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dc.contributor.authorLiew, Oi Wah
dc.date.accessioned2010-04-16T01:23:55Z
dc.date.available2010-04-16T01:23:55Z
dc.date.issued1994
dc.identifier.urihttps://hdl.handle.net/10182/1675
dc.description.abstractThis thesis describes the expression of the precursor molecule of rat atrial natriuretic factor, ANF-(1-126), in transgenic potatoes (Solanum tuberosum L. cultivar Iwa). Four ANF gene fusions were constructed for extracellular expression of ANF-(1-126) either by retaining the native signal peptide of ANF or replacing it with the secretory signal of a pathogenesis-related protein from tobacco. Two of the constructs were targeted for constitutive expression by transcriptional fusion with the CaMV 35S promoter. The other two were driven by a 0.7-kb tuber-specific patatin promoter that was isolated by PCR amplification from potato cultivar Maris Piper. Enhancement of expression was attempted by fusing the 5' untranslated leader from the tobacco mosaic virus immediately downstream of the promoter but preceding the coding sequence. All chimaeric fusions were terminated by the 3' termination sequence from the transcript of gene 7 of the octopine-type Ti-plasmid, pTiA6. Two similar constructs were also made for constitutive or tuber-specific expression of cytosolic beta-glucuronidase (GUS) to confirm the functionality of the DNA regulatory sequences used. All six chimaeric gene fusions were cloned into the binary vector, pGA643, or its derivative. These were then introduced into potato plants via leaf disc transformation using Agrobacterium tumefaciens strain LBA4404 carrying the disarmed helper Ti-plasmid, pAL4404. About 300-400 kanamycin-resistant plants were obtained per 100 leaf explants inoculated. Morphological abnormalities were observed among some regenerants but most of these were transient. Seventy-seven kanamycin-resistant regenerants were analysed by Southern blotting of which 75% were found to contain detectable T-DNA sequences. Seventy-six percent of these were one or two copy transformants. Incomplete T-DNA transfer and rearrangements were observed among some transformants. The possible presence of endogenous ANF-homologues in potato genomic DNA was revealed by two weak hybridising bands consistently observed with both non-transformed and transformed potato plants. Northern analysis confirmed that ANF and GUS mRNA were transcribed correctly and efficiently in potato with ANF transcripts comigrating with that from murine cardiac tissues. The activity of the 35S and patatin promoters was found to be appropriate with respect to tissue/organ specificity. Under the 35S promoter, ANF and GUS mRNA accumulated to much higher levels in leaves compared with tubers. Patatin driven expression was tuber specific but promoter activity was weaker than that of 35S. Both ANF and GUS mRNA levels generally coincided with the copy number status of the transformant. The possible presence of a partial homologue of mammalian ANF in potatoes was alluded to by the presence of weak hybridising sequences in potato RNA to rat ANF cDNA. Histochemical analysis of GUS transformants showed strong GUS expression coinciding with the activity and tissue-specificity of the promoters used. Immunoblot experiments revealed a 16-kDa protein which may correspond to the product of transcripts from endogenous ANF-homologues deduced from Southern and Northern blot data. Western analysis of crude acid-extractable protein fractions from high ANF mRNA expressors failed to show the presence of any ANF-(1-126) in leaves or tubers. In vitro translation experiments indicated the possibility of poor translatability of ANF mRNA for failure in protein expression. This was further substantiated by analysis of codon usage which revealed incompatibilities between the co dons found in ANF and those preferred in potatoes. Reconstitution experiments with proANF from murine cardiac tissues added to ground untransformed tubers showed ANF degradation, indicating the instability of proANF in vitro and, possibly, in vivo. It was proposed that translational or post-translational control be investigated to obtain ANF expression at the protein level. Redesign of the coding sequence of ANF to incorporate potato preferred codons without changing the primary amino acid sequence was suggested. Another option was to target proANF to an organellar compartment where it may be more stable. Targeting proANF to the chloroplast may pose certain problems with post-translational modification. Sequestration of proANF in the vacuoles or its retention in the endoplasmic reticulum was advocated.en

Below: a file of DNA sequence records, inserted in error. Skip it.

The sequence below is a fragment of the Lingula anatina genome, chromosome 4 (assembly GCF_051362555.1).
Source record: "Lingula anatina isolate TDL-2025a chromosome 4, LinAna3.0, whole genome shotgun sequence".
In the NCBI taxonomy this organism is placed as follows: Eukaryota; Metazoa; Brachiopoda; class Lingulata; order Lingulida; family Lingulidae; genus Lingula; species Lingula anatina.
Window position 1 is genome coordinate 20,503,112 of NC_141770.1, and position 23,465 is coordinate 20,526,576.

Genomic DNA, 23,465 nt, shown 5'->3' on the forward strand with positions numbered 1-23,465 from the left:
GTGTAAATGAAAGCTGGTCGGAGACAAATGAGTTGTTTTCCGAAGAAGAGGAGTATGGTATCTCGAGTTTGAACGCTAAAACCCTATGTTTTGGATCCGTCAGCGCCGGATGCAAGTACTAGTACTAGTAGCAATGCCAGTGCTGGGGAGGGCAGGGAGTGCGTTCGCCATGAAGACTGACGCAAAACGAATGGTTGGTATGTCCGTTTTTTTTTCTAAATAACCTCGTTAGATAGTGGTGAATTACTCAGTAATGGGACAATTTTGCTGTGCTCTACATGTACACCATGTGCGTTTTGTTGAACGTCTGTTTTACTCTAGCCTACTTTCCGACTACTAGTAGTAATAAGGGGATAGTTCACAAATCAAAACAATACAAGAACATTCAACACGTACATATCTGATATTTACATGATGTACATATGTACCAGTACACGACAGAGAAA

dc.language.isoenen
dc.publisherLincoln Universityen
dc.rights.urihttps://researcharchive.lincoln.ac.nz/page/rights
dc.subjectpotatoen
dc.subjectatrial natriuretic factoren
dc.subjectheterologous expressionen
dc.subjectbinary vectoren
dc.subjectAgrobacterium tumefaciensen
dc.subjectpromoteren
dc.subjectuntranslated leaderen
dc.subjectsignal peptideen
dc.subjectprotein targetingen
dc.subjecttransgenic potatoesen
dc.titleExpression of atrial natriuretic factor in transgenic potatoesen
dc.typeThesisen
thesis.degree.grantorLincoln Universityen
thesis.degree.levelDoctoralen
thesis.degree.nameDoctor of Philosophyen
dc.subject.marsdenFields of Research::300000 Agricultural, Veterinary and Environmental Sciences::300200 Crop and Pasture Production::300203 Plant improvement (selection, breeding and genetic engineering)en
dc.subject.marsdenFields of Research::300000 Agricultural, Veterinary and Environmental Sciences::300200 Crop and Pasture Production::300201 Plant biochemistry and physiologyen
dc.subject.marsdenFields of Research::270000 Biological Sciences::270800 Biotechnology::270803 Transgenesisen
lu.thesis.supervisorBullock, D. W.
lu.contributor.unitDepartment of Wine, Food and Molecular Biosciencesen
dc.rights.accessRightsDigital thesis can be viewed by current staff and students of Lincoln University only. Print copy available for reading in Lincoln University Library. May be available through inter-library loan.en